Abstract

The comic scenes in the two principal editions of Christopher Marlowe's Doctor Faustus disrupt the tragic progression within the play's overarching linguistic drama. Lower-level, semiotic, comic outbursts of verbal assertion in both quartos batter against upper-level, symbolic, classical-Christian language, and, by the end of act IV (B-text), transform and merge. The semiotic energies of the comic eruptions persist in act V (both editions), within which they become vehicles of religious retribution, but where they also redefine emotional attachment, stimulate serial metamorphosis, and, in Faustus's final utterance (and implicit in the final chorus), join semiotic to symbolic expression.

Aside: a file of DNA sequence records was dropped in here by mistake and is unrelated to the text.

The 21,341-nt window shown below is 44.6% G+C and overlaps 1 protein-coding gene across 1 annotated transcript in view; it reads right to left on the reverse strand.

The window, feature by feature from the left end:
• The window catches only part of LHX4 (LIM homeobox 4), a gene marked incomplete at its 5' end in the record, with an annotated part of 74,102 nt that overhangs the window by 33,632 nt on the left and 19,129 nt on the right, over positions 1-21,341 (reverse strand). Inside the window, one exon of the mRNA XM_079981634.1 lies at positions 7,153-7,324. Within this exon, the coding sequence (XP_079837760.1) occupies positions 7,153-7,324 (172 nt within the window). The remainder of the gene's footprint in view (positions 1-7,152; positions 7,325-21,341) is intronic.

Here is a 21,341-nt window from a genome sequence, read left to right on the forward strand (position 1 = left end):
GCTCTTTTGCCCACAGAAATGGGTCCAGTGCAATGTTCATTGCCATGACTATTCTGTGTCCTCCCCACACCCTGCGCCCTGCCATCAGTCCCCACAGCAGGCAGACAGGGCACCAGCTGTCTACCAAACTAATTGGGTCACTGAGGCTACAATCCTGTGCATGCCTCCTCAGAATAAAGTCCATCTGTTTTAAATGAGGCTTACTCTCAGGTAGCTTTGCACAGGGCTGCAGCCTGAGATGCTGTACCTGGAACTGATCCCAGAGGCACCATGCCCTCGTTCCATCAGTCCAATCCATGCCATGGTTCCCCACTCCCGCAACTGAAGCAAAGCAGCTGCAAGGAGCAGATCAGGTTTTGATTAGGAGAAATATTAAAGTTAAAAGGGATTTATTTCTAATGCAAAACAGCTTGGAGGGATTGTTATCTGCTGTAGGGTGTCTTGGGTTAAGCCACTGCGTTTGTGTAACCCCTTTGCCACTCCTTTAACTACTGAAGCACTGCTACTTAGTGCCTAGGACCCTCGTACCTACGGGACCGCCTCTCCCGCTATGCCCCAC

pdf

Additional Information

ISSN
1522-9270
Print ISSN
0039-3657
Pages
pp. 401-419
Launched on MUSE
2013-06-18
Open Access
No
Back To Top

This website uses cookies to ensure you get the best experience on our website. Without cookies your experience may not be seamless.